I think it is “crucial” to understand the specialty in industry, medicine, etc that you providing feedback. In the military, rank and command sitpulates the feeddback and in a war, “there is no touchy feeling feedback”.. it is comnand and deliver. In healthcare ie a trauma unit, ER, unit, one delivers orders under life saving conditions in quick rapid fire methods and afterwards, a “do one, talk one” comes into play on the style of feedback and method of delivery. As a very successful corporate executive and college professor and also in a second career of “saving lives” and Gulf Wars, each area of expertise and mentoring and couseling
    employees dictates the culture, how information is communicated, I think race, gender and religious demands certain sensitivites especially with Genz/MIllineals and in healthcare we are working with 5 generations and it has been a huge struggle. There is also an unspoken factor that most corporate Fortune 500 companies are NOT PREPARED to handle and that is that there are a fair amount of psychologically undiagnosed or employees no med compliant whose behavior and response to crucial critiques are inappropriate and at times results in violence, and various forms of psychological dysfunctions. There are numerous scholarly research articles and tomes on these issues. There is no QUICK FIX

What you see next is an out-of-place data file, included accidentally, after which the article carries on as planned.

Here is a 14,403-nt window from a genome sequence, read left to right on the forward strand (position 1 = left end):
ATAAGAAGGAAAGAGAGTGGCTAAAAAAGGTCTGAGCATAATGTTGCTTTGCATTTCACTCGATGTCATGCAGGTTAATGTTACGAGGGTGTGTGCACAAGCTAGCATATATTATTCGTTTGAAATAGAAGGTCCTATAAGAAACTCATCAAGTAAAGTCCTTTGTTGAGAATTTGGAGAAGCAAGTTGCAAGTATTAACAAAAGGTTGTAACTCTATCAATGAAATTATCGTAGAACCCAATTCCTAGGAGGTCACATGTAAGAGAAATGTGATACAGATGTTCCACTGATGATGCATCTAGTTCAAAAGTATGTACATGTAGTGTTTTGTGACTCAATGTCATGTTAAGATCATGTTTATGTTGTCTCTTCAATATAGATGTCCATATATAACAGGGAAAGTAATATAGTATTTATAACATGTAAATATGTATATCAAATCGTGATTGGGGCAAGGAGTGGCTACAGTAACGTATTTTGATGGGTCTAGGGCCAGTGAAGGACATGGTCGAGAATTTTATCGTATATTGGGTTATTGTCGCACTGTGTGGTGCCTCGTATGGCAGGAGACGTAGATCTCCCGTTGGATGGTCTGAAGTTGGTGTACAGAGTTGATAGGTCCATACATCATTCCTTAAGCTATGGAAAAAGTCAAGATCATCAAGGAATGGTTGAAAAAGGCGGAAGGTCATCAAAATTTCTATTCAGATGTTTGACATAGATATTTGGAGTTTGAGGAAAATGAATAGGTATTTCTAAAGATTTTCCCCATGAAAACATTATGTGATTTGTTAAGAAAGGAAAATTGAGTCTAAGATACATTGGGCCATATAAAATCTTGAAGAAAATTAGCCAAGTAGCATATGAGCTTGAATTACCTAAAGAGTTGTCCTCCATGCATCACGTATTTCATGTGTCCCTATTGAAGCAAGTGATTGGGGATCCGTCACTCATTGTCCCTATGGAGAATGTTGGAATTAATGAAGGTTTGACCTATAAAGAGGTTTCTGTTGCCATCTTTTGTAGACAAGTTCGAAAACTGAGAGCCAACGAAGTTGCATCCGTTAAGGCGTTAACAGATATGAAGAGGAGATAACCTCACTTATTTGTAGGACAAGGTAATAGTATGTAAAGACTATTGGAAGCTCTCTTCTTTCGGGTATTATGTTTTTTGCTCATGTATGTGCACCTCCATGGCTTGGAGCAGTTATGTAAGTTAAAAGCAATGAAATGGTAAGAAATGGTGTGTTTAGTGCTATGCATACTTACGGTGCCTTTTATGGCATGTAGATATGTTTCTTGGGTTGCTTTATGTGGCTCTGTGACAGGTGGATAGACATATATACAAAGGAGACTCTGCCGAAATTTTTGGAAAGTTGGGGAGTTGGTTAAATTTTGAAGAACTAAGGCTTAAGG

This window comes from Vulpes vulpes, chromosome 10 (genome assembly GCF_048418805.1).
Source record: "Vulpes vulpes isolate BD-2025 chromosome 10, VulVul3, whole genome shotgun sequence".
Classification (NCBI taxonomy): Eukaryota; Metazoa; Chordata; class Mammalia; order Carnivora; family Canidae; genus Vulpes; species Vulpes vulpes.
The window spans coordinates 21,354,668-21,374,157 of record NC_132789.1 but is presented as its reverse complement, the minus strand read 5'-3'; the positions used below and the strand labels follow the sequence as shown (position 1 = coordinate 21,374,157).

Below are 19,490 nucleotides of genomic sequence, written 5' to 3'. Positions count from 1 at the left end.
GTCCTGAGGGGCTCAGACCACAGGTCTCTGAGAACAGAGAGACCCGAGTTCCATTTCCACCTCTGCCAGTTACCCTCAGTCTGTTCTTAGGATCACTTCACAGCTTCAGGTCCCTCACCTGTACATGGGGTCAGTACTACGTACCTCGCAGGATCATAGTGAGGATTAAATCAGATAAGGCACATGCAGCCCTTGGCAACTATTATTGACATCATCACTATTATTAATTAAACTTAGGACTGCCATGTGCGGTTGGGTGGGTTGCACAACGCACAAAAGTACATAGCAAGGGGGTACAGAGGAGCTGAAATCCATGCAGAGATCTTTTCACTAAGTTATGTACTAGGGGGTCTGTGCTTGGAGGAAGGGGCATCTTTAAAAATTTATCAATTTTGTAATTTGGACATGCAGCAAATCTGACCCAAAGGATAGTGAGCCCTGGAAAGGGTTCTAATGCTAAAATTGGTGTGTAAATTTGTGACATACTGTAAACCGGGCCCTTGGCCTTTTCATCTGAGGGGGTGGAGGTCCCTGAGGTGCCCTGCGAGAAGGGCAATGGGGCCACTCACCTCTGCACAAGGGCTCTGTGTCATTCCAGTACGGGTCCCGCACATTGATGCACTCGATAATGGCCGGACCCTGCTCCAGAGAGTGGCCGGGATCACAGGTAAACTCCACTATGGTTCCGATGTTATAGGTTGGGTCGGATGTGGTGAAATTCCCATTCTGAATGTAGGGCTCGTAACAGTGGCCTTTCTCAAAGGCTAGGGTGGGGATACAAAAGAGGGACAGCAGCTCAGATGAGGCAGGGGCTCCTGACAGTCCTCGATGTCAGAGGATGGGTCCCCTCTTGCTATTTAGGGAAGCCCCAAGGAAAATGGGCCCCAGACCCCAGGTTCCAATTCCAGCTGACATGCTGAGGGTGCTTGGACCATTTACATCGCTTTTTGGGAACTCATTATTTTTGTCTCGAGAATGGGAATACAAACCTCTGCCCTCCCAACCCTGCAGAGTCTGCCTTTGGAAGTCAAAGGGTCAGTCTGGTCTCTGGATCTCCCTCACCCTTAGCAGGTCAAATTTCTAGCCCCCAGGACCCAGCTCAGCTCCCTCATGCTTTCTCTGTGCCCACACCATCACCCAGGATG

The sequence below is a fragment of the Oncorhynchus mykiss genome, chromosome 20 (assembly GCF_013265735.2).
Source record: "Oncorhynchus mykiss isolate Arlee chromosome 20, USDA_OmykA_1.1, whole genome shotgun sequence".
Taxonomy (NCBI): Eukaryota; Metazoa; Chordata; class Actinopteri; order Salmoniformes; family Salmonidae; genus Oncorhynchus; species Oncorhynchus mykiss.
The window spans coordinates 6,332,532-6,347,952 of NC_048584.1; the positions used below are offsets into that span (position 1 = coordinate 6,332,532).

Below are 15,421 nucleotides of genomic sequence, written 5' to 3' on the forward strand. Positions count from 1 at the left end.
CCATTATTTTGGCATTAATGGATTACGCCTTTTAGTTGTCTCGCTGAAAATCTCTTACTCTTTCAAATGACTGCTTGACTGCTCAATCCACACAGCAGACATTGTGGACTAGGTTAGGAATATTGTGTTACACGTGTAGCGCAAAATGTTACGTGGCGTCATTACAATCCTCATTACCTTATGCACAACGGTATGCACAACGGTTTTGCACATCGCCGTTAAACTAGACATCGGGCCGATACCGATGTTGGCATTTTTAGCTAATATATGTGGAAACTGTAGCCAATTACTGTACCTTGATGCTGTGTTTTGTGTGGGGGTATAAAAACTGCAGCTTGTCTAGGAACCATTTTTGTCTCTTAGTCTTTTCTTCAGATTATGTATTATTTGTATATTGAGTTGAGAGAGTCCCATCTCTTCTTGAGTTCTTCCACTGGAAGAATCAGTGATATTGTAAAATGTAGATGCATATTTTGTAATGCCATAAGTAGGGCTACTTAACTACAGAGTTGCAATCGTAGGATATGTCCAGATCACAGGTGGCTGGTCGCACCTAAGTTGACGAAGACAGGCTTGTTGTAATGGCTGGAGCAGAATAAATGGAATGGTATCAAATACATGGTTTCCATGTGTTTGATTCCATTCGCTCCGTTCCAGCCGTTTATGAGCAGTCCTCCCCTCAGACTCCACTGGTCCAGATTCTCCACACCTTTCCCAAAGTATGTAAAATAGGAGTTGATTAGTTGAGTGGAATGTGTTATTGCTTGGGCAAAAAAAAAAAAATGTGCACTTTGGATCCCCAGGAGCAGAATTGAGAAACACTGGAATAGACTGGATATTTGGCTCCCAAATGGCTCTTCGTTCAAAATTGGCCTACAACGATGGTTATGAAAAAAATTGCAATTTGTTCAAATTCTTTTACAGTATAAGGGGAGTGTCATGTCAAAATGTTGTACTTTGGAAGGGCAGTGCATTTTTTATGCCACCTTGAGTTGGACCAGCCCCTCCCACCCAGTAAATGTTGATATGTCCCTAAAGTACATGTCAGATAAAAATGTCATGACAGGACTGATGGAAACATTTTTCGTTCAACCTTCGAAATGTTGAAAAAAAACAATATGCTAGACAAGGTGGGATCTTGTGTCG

for a Crucial Conversations.

  4. James Brown

    I agree with the first comment that as coaches we should always analyze how we’re giving feedback. Did we set expectations prior to the feedback so they understood the expectation? Is the person unwilling or are they unable? Do we give a mix of positive and constructive coaching? Or do we just point out when something is wrong? One suggestion I give new coaches is to look every day for a week for something their employees are doing well and be specific when addressing it. “I really appreciated the extra work you did on that project. It made a difference in what we were able to provide to our customers.” If you do that consistently for a week then next week the person will be more open to suggestions for improvement. Accountability is recognizing when people achieve an expectation as much as it is being critical if they don’t.

  5. Sarah R,